Earlier this year, I would have predicted high Republican turnout for Iowa's June 3 primary elections. The five-way race for the U.S. Senate nomination was highly competitive, as was the six-way contest in the open third Congressional district. Multiple candidates contested GOP primaries in the first and second Congressional districts too. The 2012 Iowa Republican caucuses, which involved going out for an hour or more on a cold night in January, attracted a record turnout of roughly 122,000 people.
Yet according to unofficial results, just 158,031 Iowans cast ballots in the GOP primary for U.S. Senate, and 156,275 cast ballots in the governor's race, where Terry Branstad had a token challenger.
The 2010 midterm election saw much higher Republican turnout, with some 227,404 people voting for one of the three GOP gubernatorial candidates. There weren't any high-profile statewide Republican primary contests in 2006, but in the 2002 midterm year, 199,234 Iowans cast ballots in the three-way GOP primary for governor, and 197,096 Iowans cast ballots in the two-way GOP primary for U.S. Senate.
In IA-03, five of the six Republican candidates raised enough money to run district-wide campaigns before this year's primary. Yet only 42,948 Iowans voted in a Congressional district with 160,660 active Republican voters as of June 2014. The seven-way 2010 GOP primary in IA-03 attracted more than 46,000 votes in a district that included only one-fifth of the state's population at the time and 118,850 active Republican voters. (Iowa lost one of its Congressional districts after the 2010 census).
A similar story took shape in IA-02, where about 30,500 people cast ballots in this year's GOP primary, compared to nearly 40,000 who voted in the 2010 primary, at a time when the district covered one-fifth of the state's population rather than one-fourth.
In this thread, please share your thoughts on why Republicans didn't show up to vote in larger numbers this year. Julie Stauch, a veteran of many Democratic campaigns, speculated that the low turnout "is the cumulative result of every extreme and outrageous statement over the last four years. The current Republicans in Iowa are only talking to those who agree with them 100 percent, which creates a rapidly shrinking base as every outrageous statement drives away a few more people. We can see the effect of this from the loss of 40 percent of the 2010 participants. That's a serious decline over any range of time, but very bad over four years."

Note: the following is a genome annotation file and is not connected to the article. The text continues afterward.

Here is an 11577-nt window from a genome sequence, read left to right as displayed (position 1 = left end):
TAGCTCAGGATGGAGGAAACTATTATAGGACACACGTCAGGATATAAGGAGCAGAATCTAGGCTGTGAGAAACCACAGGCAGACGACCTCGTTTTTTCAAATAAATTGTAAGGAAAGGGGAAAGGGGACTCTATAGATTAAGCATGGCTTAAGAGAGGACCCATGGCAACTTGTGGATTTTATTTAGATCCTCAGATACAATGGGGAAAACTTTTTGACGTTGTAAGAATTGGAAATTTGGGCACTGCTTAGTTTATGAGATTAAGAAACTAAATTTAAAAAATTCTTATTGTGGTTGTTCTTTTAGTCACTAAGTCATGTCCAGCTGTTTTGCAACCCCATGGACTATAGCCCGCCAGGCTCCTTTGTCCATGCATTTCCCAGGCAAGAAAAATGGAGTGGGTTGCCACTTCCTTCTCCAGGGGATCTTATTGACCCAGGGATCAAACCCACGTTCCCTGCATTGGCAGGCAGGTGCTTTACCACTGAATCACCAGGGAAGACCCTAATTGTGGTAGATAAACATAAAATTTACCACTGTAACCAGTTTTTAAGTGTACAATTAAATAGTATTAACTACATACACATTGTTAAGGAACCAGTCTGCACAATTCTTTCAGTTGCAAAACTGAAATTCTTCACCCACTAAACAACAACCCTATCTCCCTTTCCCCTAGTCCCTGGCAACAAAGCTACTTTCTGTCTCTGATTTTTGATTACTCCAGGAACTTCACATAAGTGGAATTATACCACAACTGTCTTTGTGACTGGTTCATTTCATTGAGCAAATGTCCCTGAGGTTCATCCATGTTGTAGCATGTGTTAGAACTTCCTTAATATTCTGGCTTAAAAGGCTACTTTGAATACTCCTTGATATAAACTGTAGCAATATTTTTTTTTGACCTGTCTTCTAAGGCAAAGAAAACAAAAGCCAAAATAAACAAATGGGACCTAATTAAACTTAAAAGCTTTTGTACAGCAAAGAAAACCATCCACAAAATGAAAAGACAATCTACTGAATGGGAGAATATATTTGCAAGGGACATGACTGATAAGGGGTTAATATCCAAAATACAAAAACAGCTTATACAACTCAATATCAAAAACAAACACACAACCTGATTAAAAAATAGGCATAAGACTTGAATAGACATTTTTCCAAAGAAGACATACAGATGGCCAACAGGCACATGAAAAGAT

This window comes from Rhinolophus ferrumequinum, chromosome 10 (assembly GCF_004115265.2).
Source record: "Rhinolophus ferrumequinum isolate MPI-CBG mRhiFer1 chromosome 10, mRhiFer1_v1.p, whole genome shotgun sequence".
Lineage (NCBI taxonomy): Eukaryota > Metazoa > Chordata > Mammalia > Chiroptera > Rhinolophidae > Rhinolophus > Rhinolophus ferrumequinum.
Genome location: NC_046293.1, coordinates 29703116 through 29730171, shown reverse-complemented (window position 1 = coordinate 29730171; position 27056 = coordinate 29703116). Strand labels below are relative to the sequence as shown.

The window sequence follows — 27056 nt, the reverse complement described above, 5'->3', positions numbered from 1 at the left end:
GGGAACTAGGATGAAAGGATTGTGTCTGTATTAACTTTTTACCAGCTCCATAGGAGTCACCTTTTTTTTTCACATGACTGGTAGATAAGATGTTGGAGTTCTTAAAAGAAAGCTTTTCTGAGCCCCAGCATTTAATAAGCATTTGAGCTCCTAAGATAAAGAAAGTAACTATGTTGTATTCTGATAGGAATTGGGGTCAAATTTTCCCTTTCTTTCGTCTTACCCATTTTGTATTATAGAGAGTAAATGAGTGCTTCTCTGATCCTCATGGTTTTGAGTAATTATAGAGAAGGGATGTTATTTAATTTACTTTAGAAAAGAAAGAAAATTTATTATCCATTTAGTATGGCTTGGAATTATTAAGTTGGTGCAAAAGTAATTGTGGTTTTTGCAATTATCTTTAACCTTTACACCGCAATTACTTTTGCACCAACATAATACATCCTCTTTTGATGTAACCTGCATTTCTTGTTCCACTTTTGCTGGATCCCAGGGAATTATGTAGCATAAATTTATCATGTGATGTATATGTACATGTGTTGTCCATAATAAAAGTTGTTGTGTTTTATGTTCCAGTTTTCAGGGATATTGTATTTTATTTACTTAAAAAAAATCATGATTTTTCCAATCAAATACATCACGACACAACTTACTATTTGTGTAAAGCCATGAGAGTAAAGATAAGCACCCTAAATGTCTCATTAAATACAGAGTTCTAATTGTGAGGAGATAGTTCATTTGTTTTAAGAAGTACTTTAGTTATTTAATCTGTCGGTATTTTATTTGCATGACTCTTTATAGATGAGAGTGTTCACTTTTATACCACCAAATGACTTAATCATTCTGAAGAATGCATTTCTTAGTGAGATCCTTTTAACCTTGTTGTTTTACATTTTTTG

Branstad is respected by two of my favorite teachers(genuinely good people) of all time. I know for a fact that Branstad gets votes from public employees and business owners that get government contracts) that typically don't vote in a Republican primary. These same folks aren't going to come out for a Bill Northey or Kim Reynolds endorsed candidate, at least not yet.
David Young and Monte Shaw don't make me lose sleep at night, so I don;t think they are slash and burn quasi-anarchists or anything. I know the DCCC and other group would try to teach me otherwise, but I am a registered D that has always voted as an independent. If they don't bother me, they don't really appeal to conservatives IMO. Brad Zaun, try as he might still has to vote for things or support things behind the scenes that are good for his growing area of the state.
I think people were just tired of hearing Jacobs name on their TVs as well. If I had taken a Republican ballot in the primary (I did not) I would have voted for Jacobs, if that tells you anything.
Could the improving economy have a big effect? Driving down turnout and interest? If so, the Democrats should have seen a similar loss in turnout, is this the case?
Democratic turnout was low
because basically nothing was happening except in the first Congressional district. You don't expect lots of people to vote in a primary election unless there are competitive primaries.
I have not heard of any connection between a better economy and lower turnout. I would guess many Republicans just weren't inspired by any of the candidates.